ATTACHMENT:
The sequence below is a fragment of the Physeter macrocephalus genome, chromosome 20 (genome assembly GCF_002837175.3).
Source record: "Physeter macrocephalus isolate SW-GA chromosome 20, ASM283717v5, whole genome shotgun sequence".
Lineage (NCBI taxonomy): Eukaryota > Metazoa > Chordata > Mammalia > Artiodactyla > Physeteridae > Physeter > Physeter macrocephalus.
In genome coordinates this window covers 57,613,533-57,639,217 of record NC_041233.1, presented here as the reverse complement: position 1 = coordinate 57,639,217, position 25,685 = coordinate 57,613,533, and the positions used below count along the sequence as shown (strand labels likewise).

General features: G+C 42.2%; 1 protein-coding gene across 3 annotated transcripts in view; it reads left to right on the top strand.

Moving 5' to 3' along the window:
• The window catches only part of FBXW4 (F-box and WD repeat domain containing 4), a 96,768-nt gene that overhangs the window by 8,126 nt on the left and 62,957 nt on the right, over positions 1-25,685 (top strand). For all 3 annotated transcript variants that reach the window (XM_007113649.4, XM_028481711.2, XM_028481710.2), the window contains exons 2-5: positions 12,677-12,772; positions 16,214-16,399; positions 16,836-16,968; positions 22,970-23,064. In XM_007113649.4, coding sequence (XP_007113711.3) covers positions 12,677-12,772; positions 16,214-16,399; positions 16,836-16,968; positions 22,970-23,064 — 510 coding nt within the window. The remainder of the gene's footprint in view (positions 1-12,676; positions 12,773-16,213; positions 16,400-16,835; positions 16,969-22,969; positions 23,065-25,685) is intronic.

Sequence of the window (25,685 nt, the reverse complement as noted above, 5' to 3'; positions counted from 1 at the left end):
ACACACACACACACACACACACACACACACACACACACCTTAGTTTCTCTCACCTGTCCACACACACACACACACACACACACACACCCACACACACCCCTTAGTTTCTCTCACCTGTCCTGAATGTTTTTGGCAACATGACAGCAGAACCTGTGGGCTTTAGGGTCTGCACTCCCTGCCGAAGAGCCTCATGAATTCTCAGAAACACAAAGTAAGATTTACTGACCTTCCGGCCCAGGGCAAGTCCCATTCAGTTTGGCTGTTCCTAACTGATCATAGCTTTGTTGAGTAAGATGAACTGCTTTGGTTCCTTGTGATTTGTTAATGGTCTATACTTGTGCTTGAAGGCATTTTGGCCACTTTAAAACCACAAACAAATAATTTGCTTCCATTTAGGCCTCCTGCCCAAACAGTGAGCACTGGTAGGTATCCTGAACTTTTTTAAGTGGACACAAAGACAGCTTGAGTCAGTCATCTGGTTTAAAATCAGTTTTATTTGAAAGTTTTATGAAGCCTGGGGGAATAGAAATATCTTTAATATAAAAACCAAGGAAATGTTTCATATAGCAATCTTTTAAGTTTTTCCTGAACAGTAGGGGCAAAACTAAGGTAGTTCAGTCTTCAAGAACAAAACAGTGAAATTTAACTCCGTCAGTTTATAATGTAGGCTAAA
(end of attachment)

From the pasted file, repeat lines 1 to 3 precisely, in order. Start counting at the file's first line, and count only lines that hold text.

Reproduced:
The sequence below is a fragment of the Physeter macrocephalus genome, chromosome 20 (genome assembly GCF_002837175.3).
Source record: "Physeter macrocephalus isolate SW-GA chromosome 20, ASM283717v5, whole genome shotgun sequence".
Lineage (NCBI taxonomy): Eukaryota > Metazoa > Chordata > Mammalia > Artiodactyla > Physeteridae > Physeter > Physeter macrocephalus.